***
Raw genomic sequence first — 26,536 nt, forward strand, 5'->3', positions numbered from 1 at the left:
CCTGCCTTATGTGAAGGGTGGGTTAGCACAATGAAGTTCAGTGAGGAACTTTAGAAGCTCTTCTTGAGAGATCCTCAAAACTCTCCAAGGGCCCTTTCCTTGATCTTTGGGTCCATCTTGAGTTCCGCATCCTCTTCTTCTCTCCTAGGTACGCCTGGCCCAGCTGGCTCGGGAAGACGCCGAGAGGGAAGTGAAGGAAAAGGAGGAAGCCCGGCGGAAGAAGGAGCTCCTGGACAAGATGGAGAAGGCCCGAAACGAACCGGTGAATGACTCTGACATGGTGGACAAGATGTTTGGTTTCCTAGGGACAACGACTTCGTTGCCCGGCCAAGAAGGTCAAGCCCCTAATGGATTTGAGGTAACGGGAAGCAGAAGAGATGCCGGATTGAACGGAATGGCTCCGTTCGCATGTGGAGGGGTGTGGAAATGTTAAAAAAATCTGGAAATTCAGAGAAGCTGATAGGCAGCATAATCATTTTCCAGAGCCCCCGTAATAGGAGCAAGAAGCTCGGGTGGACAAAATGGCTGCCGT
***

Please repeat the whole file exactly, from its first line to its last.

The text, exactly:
Raw genomic sequence first — 26,536 nt, forward strand, 5'->3', positions numbered from 1 at the left:
CCTGCCTTATGTGAAGGGTGGGTTAGCACAATGAAGTTCAGTGAGGAACTTTAGAAGCTCTTCTTGAGAGATCCTCAAAACTCTCCAAGGGCCCTTTCCTTGATCTTTGGGTCCATCTTGAGTTCCGCATCCTCTTCTTCTCTCCTAGGTACGCCTGGCCCAGCTGGCTCGGGAAGACGCCGAGAGGGAAGTGAAGGAAAAGGAGGAAGCCCGGCGGAAGAAGGAGCTCCTGGACAAGATGGAGAAGGCCCGAAACGAACCGGTGAATGACTCTGACATGGTGGACAAGATGTTTGGTTTCCTAGGGACAACGACTTCGTTGCCCGGCCAAGAAGGTCAAGCCCCTAATGGATTTGAGGTAACGGGAAGCAGAAGAGATGCCGGATTGAACGGAATGGCTCCGTTCGCATGTGGAGGGGTGTGGAAATGTTAAAAAAATCTGGAAATTCAGAGAAGCTGATAGGCAGCATAATCATTTTCCAGAGCCCCCGTAATAGGAGCAAGAAGCTCGGGTGGACAAAATGGCTGCCGT